Your example doesn't prove the headline, as placing a backup online (regardless of what server it's on) is still a restore operation.

  2. No One says:

    @Bruce: s/restoring/recovering lost data/ would be more specific to the usage Raymond meant but would be a far less compelling title.

    [Hooray, somebody who understands the importance of a snappy title. -Raymond]
  3. barbie says:

    Of course, the tricky bit is, did they actually have functional backups :D ?

  4. DysgraphicProgrammer says:

    I guess the bonus it that this tests the backups, before they are needed for an emergency.

  5. Bob says:

    What time of day are most bugs introduced? I don't understand why this question would be meaningful.

  6. @Bob says:

    > What time of day are most bugs introduced? I don't understand why this question would be meaningful.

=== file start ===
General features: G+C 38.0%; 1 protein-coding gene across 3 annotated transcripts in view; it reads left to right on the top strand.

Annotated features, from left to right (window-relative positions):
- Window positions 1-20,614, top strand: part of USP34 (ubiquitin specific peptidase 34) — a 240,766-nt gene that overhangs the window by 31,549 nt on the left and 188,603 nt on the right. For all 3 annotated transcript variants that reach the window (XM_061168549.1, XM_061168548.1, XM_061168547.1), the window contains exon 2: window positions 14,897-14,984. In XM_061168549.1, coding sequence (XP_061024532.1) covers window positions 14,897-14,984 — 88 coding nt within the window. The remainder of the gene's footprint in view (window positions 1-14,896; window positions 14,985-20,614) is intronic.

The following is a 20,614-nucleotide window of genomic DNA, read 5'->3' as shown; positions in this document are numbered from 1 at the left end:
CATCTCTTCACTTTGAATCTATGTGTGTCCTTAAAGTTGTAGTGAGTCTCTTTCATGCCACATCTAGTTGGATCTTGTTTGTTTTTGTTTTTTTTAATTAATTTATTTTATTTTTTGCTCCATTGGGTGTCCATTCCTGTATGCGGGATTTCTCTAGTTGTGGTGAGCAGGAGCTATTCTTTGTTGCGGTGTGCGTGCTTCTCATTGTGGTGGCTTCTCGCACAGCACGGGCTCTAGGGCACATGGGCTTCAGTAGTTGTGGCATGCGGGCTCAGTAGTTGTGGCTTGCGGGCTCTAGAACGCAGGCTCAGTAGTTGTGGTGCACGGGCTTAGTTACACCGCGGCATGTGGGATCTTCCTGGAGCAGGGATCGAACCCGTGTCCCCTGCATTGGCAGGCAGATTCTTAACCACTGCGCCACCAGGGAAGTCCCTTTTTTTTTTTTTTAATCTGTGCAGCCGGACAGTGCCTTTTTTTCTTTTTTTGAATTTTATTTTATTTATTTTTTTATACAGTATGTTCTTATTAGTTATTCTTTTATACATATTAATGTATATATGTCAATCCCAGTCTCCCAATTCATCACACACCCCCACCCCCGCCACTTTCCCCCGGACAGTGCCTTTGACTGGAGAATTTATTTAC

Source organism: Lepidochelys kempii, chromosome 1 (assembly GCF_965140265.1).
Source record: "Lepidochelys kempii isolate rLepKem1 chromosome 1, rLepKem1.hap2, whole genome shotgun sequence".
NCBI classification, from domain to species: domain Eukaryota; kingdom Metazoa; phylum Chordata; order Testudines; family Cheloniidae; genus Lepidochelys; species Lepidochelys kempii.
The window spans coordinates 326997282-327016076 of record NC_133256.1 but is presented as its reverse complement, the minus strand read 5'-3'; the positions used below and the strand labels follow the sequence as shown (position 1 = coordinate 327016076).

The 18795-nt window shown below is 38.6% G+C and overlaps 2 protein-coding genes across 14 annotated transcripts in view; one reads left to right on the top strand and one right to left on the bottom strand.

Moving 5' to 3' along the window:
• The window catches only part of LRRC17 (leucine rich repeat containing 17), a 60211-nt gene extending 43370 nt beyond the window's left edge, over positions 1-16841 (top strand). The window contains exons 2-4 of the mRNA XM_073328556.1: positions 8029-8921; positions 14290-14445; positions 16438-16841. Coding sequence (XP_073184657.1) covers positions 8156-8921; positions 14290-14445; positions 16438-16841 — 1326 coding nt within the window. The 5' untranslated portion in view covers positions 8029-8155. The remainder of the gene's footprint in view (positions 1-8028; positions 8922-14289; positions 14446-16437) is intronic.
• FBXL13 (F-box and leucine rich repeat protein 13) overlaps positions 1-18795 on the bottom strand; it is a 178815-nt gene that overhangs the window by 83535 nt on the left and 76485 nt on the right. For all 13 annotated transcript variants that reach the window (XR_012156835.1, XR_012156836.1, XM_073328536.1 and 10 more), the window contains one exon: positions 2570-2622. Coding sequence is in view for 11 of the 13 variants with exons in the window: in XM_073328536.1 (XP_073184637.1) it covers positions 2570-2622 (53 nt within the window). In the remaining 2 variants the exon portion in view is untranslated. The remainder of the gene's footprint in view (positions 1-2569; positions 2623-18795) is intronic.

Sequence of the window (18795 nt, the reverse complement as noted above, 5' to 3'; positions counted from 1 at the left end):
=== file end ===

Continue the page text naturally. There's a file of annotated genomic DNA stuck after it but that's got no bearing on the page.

I agree. Especially because it would not says "when are most bugs introduced" but "when are most bugs checked in" which is totally non-correlated with the bug writing time.

  7. DWalker says:

    @Bob:  Management could mandate that all programmers stop working for the half-hour period around which most bugs are introduced.  Or make them go to lunch at that time.  :-)  Of course, after that change, there would be a new "time of day when most bugs are introduced".

  8. Adam Rosenfield says:

    I predict that the time of day when most bugs are introduced is the same time of day that most checkins occur.

  9. JohnL says:

    @Admam:  Right, because until the code is checked in it's not really "introduced".  I can do what I like as long as what I check in is correct.